“My idea is called ‘Smart Measurement Points’. In the UK, there are currently 0.5 million electric vehicles. I’m going to introduce what is going to be the evolution of electric transport. There is going to be an increase in the number of plug-in electric vehicles, and this with the evolution of AI, 5G and electric vehicles will create a Smart City. But, a Smart City also involves a Smart Grid. A Smart City is an intelligent city where all sorts of transports are connected and interact with each other. My idea is to create Smart Measurement Points […] these points will be able to communicate and will have a ‘self-management’ system.’

Retail award:

Jacob Sotiris:

“As the industry changes more than we can imagine, I wanted individuals to feel comfortable and confident using video in digital skills so as to give customers an incredible virtual experience like they were with them in the showroom. Already having the technology in place, it was about empowering these individuals to create amazing stand-out videos to help them enhance the customer journey. When I applied to the Autocar Drivers of Change, the digital masterclass looked very different and it was just an idea. Today, it’s an engaging, interactive e-learning experience to help dealerships upskill their staff and future-proof them, and it’s now ready.”

Jacob spoke candidly about the challenges that people within the retail sector of the automotive industry face in terms of transferring their skills when communicating with customers face-to-face. He highlighted the importance of future-proofing staff within this sector as videos are used more and more to connect with people in all fields.

Jacob’s idea involved using videos to connect with customers and enhance the customer journey and connect with potential customers right at the beginning of the sales journey, meaning the human element would be there much sooner than it has been historically.

WINNER: Marvin Samuels:

“CARBUSI is an app that would help buyers who are not necessarily up to speed on cars, brands or models but will help them identify a car that they have seen on the street and they like the look of it and would like to know more about it. It will use image recognition, so it would either use the app or their camera on their phone to capture an image of the car that they’ve seen. […] The image recognition software would identify that car, that information is then fed back to the user so they can identify the car they’ve spotted and start doing more investigating into what the car offers.”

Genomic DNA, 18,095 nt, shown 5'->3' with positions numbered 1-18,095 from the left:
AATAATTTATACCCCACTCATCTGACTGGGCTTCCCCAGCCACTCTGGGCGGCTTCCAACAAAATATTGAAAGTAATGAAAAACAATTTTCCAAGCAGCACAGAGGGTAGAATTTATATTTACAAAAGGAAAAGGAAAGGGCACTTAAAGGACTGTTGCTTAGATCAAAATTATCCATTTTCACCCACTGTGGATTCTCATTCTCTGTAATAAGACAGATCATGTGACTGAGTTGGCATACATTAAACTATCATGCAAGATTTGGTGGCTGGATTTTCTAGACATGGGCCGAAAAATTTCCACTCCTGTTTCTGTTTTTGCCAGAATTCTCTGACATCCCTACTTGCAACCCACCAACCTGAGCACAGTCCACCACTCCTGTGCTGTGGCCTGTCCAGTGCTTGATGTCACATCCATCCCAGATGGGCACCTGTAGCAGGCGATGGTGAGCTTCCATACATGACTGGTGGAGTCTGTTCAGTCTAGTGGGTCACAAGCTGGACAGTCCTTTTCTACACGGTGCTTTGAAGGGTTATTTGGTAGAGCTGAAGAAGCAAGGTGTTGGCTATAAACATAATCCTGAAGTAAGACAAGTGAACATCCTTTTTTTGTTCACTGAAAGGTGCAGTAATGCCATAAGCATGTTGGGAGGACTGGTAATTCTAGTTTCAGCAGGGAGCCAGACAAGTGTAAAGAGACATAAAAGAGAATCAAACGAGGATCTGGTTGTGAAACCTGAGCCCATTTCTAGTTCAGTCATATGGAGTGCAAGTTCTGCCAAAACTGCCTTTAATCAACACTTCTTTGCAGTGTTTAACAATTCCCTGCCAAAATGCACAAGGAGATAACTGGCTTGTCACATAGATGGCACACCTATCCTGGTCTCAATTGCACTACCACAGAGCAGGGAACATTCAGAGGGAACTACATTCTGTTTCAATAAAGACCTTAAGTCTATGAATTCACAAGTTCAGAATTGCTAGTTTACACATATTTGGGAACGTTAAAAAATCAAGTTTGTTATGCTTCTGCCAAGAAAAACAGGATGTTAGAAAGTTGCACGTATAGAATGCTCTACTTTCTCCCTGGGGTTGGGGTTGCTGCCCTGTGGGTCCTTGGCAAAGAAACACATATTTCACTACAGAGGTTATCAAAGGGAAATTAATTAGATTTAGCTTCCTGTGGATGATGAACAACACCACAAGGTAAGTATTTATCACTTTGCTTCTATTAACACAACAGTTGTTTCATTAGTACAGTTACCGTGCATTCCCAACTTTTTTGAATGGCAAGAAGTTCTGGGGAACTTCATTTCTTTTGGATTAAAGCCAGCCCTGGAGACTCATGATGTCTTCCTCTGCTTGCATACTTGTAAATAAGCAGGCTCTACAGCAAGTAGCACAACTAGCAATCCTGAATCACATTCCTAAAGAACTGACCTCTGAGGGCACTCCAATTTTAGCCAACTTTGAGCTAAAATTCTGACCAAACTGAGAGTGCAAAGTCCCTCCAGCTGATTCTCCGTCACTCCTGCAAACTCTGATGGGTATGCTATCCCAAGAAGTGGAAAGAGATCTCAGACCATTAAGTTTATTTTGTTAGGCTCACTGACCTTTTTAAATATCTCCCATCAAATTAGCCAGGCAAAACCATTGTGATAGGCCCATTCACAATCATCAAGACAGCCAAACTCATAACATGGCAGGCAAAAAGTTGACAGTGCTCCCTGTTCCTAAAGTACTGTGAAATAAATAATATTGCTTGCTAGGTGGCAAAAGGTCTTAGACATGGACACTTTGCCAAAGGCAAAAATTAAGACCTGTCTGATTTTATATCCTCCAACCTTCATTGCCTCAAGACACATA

Marvin specified that it is important for the app to offer information that is pertinent to the modern car buyer, avoiding over complicated automotive jargon and information about the vehicle that may be redundant to those looking for a car, but more relevant information around insurance, new and used pricing, road tax costs, tyre replacement costs and measurements around boot space and headroom, all displayed in easy to understand, plain English.

Another innovative element was using augmented reality to show the user whether or not the car would fit on their drive or in their garage. This would help give the customer the confirmation they need to ensure this type of car fits their lifestyle and needs. Lastly, they can then contact the dealer through the app to arrange a viewing or a test drive, which aims to take away the sometimes daunting element of entering a dealership and browsing cars in there.

Lilly-Ann Hulse:

“Currently there is no platform for customers in which they can browse for different automotive retail services. My concept is called AutoSwitch, and is a platform where retail services can be found in one marketplace. The app will offer car renting, trading, buying and insurance from both individuals and businesses. The effect of technology and digital solutions have not only drastically changed ideologies but also emotions of customers. People don’t want to browse over different websites and through different applications to meet their needs.”

Lilly-Ann presented to the panel her plans for the app, which involves each customer or business having their own profile to log into to browse automotive services for their vehicles. The app embodies the cross-over between customer to customer and business to customer communication, with customers able to connect with each other through the app to rent, trade and purchase cars and businesses connecting with customers to offer sales, test drives and insurance to people looking for it on the app.

Digital award:

WINNER: Madeline Cheah: